MSHA final rule on respirable crystalline silica under White House review

Washington — A long-anticipated Mine Safety and Health Administration final rule intended to lower miners’ exposure to silica has been sent to the White House Office of Management and Budget for review.

Advancing a rule to OMB, which is under the Office of Information and Regulatory Affairs, is one of the final steps in the regulatory process.

The rule would lower the PEL for respirable crystalline silica to 50 micrograms per cubic meter of air – half the current limit – over an 8-hour time-weighted average. It also would increase silica sampling and enforcement at metal and nonmetal mines.

Workers can inhale silica dust during mining and other operations, including cutting, sawing, drilling or crushing materials such as rock and stone. Crystalline silica can damage lung tissue and lead to black lung disease, chronic obstructive pulmonary disease or incurable silicosis.

OSHA estimates that 2.3 million workers are exposed to silica dust annually.

The rule has been under OMB review since Jan. 12. A proposal was published on July 13.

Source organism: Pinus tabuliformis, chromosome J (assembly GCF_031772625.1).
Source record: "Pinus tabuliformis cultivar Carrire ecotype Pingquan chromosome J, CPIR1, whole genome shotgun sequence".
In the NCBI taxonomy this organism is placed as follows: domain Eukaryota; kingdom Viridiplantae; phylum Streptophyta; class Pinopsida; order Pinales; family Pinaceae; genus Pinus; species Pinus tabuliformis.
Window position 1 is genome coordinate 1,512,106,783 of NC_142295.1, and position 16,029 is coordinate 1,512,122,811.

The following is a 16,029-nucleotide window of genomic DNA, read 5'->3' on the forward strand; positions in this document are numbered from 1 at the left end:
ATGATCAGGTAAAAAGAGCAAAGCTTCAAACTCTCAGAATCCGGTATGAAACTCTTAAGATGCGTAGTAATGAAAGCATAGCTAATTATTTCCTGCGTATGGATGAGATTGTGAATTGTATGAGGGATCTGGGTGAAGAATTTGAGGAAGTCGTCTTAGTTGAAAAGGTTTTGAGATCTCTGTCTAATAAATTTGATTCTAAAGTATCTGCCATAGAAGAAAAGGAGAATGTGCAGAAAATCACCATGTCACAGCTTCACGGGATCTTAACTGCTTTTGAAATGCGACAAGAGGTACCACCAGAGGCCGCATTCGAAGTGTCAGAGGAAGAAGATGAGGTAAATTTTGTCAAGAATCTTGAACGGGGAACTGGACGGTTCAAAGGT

“The purpose of this … rule is simple – to better protect miners from exposure to silica so they do not have to suffer from entirely preventable debilitating and deadly occupational illnesses,” MSHA head Chris Williamson says on an agency webpage for silica rulemaking. “Silica overexposures have a real-life impact on a miner’s health.”

During a Jan. 25, 2023, conference call with MSHA stakeholders, Williamson discussed the path the rulemaking has taken since first appearing in the Spring 1998 regulatory agenda. The agency at that time forecasted a proposed silica rule would be in place in December 1998, he said.


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Original article published by Safety+Health an NSC publication

Look at your training, MSHA tells mine operators at close of 2023

Christopher Williamson
Photo: US Department of Labor

Arlington, VA — Miner inexperience contributed significantly to what Mine Safety and Health Administration head Chris Williamson called an “unacceptable trend” of industry deaths in 2023.

MSHA recorded 40 miner deaths last year, the highest total in the past nine years. Around 3 out of 5 of the miners had spent less than two years at the mine, and half had less than 10 years of total mining experience.

The agency is calling on mine operators to reexamine their training – while acknowledging that federal training regulations carry specific minimal time frames.